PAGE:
Indigenous delegation makes headlines worldwide

The unprecedented meetings this week between Pope Francis and three Canadian delegations of Indigenous people in Rome are big news. Thirteen camera crews and dozens of journalists — Italian, American, British and Canadian — greeted Metis National Council president Cassidy Caron after the MNC delegation of nine came out to St. Peter’s Square after their hour-long encounter with the bishop of Rome.

'Today is the beginning of something'

Hard truths and deep prayer marked the Metis delegation’s hour with Pope Francis, said bishops who were in the room when nine Metis elders and residential school survivors spoke with the Pope.

Inuit seek Pope’s help in bringing alleged abusive priest to justice

After being greeted individually at the door of the papal library by Pope Francis, Inuit delegates proceeded to light the qulliq they had brought with them — a soapstone lantern that burns blubber, and a symbol of warmth and life in Inuit culture.

Pope Francis listened, Metis hope Canadians do

Led by two fiddlers playing the Red River Jig to the amazement of tourists, Metis delegates skirted past St. Peter’s Square on their way out from an hour-long meeting with Pope Francis before meeting the assembled press from Rome and Canada.

Why Rome matters

Rome is not just another city. It’s not even an Italian city. It belongs to the world and to God at one and the same time.

Indigenous hope to ‘create path forward’ with Pope Francis

A week of spiritual diplomacy between Pope Francis and three Canadian Indigenous delegations will begin with hope, Assembly of First Nations Northwest Territories Regional Chief Gerald Antoine told an international press corps gathering on Zoom March 24.

Doctrine of Discovery stands in reconciliation’s path

1493 papal bull casts long shadow over Church-Indigenous relations

Oblates to open more residential school records

As three separate Indigenous delegations head to Rome for meetings with Pope Francis on March 28, March 31 and April 1, Canada’s Oblate Fathers have announced a deal with the National Centre for Truth and Reconciliation to make more residential school records available, including material that may be archived in Rome and Paris.

Reconciliation begins with listening

Without grassroots Catholics, Indigenous-Church relations won’t move forward


Church to blame for residential schools: poll

While the work toward a formal apology from Pope Francis…

Restoring languages will help right past wrongs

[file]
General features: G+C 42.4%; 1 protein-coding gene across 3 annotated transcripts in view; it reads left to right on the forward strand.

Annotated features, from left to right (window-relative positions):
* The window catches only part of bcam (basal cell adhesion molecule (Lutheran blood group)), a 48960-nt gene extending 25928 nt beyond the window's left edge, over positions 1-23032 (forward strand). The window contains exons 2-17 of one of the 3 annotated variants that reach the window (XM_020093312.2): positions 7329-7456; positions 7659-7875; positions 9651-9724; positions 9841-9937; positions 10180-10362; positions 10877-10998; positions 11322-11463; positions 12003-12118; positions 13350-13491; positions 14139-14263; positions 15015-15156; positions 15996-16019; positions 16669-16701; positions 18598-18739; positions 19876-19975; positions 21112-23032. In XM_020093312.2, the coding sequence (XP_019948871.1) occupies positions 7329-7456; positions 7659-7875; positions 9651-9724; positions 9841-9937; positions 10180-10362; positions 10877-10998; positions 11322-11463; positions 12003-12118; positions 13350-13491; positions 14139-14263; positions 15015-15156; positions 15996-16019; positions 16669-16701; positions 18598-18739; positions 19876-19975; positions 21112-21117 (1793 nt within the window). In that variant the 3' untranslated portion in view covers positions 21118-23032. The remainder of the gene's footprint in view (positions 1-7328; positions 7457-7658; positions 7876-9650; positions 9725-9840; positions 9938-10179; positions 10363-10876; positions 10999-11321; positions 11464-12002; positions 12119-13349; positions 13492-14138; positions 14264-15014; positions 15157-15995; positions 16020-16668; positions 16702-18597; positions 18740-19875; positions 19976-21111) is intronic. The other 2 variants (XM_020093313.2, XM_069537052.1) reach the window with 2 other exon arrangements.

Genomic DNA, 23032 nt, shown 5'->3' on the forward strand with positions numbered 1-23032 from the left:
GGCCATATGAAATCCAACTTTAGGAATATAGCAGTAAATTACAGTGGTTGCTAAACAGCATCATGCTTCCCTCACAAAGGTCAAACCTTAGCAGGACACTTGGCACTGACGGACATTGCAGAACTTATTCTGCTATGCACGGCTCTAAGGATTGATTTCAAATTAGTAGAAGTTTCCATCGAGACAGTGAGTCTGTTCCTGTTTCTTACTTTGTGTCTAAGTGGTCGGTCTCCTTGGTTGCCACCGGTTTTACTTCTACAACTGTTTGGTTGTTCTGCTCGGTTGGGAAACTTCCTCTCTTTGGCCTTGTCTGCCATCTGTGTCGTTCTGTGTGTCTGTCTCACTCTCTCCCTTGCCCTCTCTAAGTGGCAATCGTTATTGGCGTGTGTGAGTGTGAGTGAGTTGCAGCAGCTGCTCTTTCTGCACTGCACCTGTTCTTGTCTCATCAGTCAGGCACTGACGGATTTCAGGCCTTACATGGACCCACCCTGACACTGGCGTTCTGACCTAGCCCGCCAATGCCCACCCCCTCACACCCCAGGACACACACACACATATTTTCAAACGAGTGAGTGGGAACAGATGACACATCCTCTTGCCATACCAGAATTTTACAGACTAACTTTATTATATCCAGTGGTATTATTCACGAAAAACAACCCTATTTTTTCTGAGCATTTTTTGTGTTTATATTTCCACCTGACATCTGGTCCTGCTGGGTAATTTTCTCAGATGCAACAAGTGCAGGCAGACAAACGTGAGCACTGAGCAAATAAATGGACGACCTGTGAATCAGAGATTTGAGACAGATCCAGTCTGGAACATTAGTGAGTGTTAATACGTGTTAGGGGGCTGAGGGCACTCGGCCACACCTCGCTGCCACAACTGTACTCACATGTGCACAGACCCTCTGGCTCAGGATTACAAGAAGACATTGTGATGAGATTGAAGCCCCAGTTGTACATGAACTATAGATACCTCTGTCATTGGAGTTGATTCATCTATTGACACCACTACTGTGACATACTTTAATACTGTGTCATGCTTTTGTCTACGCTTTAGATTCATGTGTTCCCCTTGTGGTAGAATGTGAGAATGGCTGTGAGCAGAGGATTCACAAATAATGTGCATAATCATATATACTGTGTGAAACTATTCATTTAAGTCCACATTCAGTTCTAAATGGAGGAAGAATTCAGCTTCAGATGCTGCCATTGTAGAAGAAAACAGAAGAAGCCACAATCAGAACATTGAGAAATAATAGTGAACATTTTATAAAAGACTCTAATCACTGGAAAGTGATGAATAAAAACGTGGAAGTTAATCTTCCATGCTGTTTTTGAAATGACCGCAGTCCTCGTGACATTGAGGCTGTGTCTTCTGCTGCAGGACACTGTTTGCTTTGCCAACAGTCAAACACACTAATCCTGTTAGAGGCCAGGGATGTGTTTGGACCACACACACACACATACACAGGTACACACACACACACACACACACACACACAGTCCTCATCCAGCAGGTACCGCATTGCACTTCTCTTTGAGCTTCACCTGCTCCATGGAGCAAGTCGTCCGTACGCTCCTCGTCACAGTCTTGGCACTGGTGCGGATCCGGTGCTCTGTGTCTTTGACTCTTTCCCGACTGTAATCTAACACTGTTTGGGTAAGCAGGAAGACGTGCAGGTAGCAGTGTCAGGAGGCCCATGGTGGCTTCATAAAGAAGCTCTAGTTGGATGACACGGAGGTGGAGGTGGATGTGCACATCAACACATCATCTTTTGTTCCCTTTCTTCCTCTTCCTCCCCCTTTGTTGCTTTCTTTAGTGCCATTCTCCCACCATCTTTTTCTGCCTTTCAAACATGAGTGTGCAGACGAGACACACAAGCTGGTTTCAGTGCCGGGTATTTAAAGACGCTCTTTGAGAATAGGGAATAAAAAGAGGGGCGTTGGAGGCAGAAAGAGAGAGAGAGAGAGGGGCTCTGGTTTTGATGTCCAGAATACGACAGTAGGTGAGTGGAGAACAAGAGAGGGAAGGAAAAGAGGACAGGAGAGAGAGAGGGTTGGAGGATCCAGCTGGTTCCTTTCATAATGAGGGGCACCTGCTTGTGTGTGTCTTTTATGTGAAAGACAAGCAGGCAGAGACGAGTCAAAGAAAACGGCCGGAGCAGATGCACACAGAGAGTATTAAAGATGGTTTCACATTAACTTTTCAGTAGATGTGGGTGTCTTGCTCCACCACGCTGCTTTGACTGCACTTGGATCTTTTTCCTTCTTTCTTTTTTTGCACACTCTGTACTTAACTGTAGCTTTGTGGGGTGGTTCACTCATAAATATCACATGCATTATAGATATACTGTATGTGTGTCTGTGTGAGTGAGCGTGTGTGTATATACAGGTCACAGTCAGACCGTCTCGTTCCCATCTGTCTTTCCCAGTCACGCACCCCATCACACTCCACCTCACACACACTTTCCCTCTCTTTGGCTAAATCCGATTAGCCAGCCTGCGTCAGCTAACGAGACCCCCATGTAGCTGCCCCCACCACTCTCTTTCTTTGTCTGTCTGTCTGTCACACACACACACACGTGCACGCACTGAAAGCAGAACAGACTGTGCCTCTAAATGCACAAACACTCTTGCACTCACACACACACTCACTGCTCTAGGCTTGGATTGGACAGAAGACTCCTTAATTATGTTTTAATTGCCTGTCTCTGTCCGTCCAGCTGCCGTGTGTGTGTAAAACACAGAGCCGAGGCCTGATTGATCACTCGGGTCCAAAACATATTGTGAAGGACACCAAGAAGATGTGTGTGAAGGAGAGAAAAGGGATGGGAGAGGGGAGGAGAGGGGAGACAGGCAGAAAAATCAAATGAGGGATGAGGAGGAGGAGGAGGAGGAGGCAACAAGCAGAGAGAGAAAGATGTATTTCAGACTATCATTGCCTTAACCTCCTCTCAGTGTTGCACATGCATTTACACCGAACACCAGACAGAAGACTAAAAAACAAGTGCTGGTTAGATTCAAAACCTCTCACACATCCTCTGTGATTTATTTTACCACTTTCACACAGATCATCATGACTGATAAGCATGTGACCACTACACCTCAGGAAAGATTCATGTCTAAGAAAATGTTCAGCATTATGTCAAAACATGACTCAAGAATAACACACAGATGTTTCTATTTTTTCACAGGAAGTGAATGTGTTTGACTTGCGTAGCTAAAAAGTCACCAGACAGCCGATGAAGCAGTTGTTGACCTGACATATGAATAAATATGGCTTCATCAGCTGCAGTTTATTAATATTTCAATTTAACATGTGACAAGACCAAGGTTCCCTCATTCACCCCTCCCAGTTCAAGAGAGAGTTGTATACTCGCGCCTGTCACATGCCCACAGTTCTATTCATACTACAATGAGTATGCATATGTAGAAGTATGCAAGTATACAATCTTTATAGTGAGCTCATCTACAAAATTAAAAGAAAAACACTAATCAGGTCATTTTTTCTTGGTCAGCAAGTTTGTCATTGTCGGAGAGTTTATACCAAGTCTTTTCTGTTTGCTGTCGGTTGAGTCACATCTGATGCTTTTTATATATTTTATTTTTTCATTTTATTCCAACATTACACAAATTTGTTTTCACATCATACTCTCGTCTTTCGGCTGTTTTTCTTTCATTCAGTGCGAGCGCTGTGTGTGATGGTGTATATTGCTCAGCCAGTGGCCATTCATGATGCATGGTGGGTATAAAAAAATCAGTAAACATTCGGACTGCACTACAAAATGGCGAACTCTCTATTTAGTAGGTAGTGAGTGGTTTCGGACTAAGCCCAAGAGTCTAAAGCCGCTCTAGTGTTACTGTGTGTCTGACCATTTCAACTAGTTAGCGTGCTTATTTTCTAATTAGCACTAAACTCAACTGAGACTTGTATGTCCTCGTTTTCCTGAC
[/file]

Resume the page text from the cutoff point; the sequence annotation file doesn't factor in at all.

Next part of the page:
When news of the 215 unmarked graves at the former…

Guadalupe devotion rising for Indigenous

The Feast of Our Lady of Guadalupe is not some…

Apology ‘most pressing issue’: Fontaine

When Chief Phil Fontaine arrives in Rome to meet with…

Building a future from the past

Whether or not reconciliation with Indigenous people lies in the…

2021: A Church in crisis confronts its sins

This entire year turned on three unexpected words — “ground-penetrating…

Reconciliation council positive step forward

Canadian bishops and religious orders are cheering a new, Indigenous-led…

A challenge to save Indigenous language

A Catholic organization committed to improving relations between the Church…

Toronto protest sends message of solidarity

Thousands of people who marched through downtown Toronto to Nathan…

Indigenous fund helps push healing forward

A new, independent registered charity created to disburse $30 million…

Indigenous expect positive visit from Pope Francis but apology must be the reason

Deacon Harry Lafond is well aware of the serious, sorrowful…

On Friday, March 25, the Archdiocese of Toronto will answer the call of Pope Francis for dioceses around the world to pray for peace.

Real common good

Douglas Naus writes in a March 3 letter to the editor that, “The common good should always be weighed with the individual good, with the individual good taking precedence according to the teachings of the Catholic Church. […]”

Dyed in green wool

I am a proud, dyed-in-the-wool Patrician — school, college, church, parish and then Canada — so St. Patrick’s feast day is personal. It falls right in the middle of Lent so may reflect his charism of joy rising out of resilience.